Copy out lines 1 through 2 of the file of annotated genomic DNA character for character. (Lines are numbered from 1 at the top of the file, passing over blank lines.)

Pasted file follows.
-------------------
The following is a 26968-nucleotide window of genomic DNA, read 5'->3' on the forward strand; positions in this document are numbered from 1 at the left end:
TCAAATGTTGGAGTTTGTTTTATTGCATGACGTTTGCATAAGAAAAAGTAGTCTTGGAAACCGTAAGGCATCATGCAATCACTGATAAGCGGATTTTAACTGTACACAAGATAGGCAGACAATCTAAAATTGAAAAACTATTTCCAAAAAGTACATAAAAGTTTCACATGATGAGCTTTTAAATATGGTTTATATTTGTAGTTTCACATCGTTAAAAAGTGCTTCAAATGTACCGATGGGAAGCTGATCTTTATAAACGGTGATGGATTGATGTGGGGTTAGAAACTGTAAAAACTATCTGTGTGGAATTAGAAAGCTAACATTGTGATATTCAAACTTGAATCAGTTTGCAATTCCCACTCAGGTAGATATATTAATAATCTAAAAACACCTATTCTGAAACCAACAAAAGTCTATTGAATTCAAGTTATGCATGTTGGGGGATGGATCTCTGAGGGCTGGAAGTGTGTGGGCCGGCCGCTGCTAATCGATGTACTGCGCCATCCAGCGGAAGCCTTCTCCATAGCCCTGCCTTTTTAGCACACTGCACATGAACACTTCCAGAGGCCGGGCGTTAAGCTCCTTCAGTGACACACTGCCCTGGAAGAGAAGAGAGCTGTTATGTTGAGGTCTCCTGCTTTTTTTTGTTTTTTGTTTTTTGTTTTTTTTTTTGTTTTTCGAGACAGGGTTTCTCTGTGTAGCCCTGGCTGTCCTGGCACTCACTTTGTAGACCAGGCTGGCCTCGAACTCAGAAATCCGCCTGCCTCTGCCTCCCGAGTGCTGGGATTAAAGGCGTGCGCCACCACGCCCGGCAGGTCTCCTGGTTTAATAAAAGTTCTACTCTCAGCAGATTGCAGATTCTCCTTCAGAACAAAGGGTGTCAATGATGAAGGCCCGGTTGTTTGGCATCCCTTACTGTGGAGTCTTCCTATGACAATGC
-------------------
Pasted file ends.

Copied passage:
The following is a 26968-nucleotide window of genomic DNA, read 5'->3' on the forward strand; positions in this document are numbered from 1 at the left end:
TCAAATGTTGGAGTTTGTTTTATTGCATGACGTTTGCATAAGAAAAAGTAGTCTTGGAAACCGTAAGGCATCATGCAATCACTGATAAGCGGATTTTAACTGTACACAAGATAGGCAGACAATCTAAAATTGAAAAACTATTTCCAAAAAGTACATAAAAGTTTCACATGATGAGCTTTTAAATATGGTTTATATTTGTAGTTTCACATCGTTAAAAAGTGCTTCAAATGTACCGATGGGAAGCTGATCTTTATAAACGGTGATGGATTGATGTGGGGTTAGAAACTGTAAAAACTATCTGTGTGGAATTAGAAAGCTAACATTGTGATATTCAAACTTGAATCAGTTTGCAATTCCCACTCAGGTAGATATATTAATAATCTAAAAACACCTATTCTGAAACCAACAAAAGTCTATTGAATTCAAGTTATGCATGTTGGGGGATGGATCTCTGAGGGCTGGAAGTGTGTGGGCCGGCCGCTGCTAATCGATGTACTGCGCCATCCAGCGGAAGCCTTCTCCATAGCCCTGCCTTTTTAGCACACTGCACATGAACACTTCCAGAGGCCGGGCGTTAAGCTCCTTCAGTGACACACTGCCCTGGAAGAGAAGAGAGCTGTTATGTTGAGGTCTCCTGCTTTTTTTTGTTTTTTGTTTTTTGTTTTTTTTTTTGTTTTTCGAGACAGGGTTTCTCTGTGTAGCCCTGGCTGTCCTGGCACTCACTTTGTAGACCAGGCTGGCCTCGAACTCAGAAATCCGCCTGCCTCTGCCTCCCGAGTGCTGGGATTAAAGGCGTGCGCCACCACGCCCGGCAGGTCTCCTGGTTTAATAAAAGTTCTACTCTCAGCAGATTGCAGATTCTCCTTCAGAACAAAGGGTGTCAATGATGAAGGCCCGGTTGTTTGGCATCCCTTACTGTGGAGTCTTCCTATGACAATGC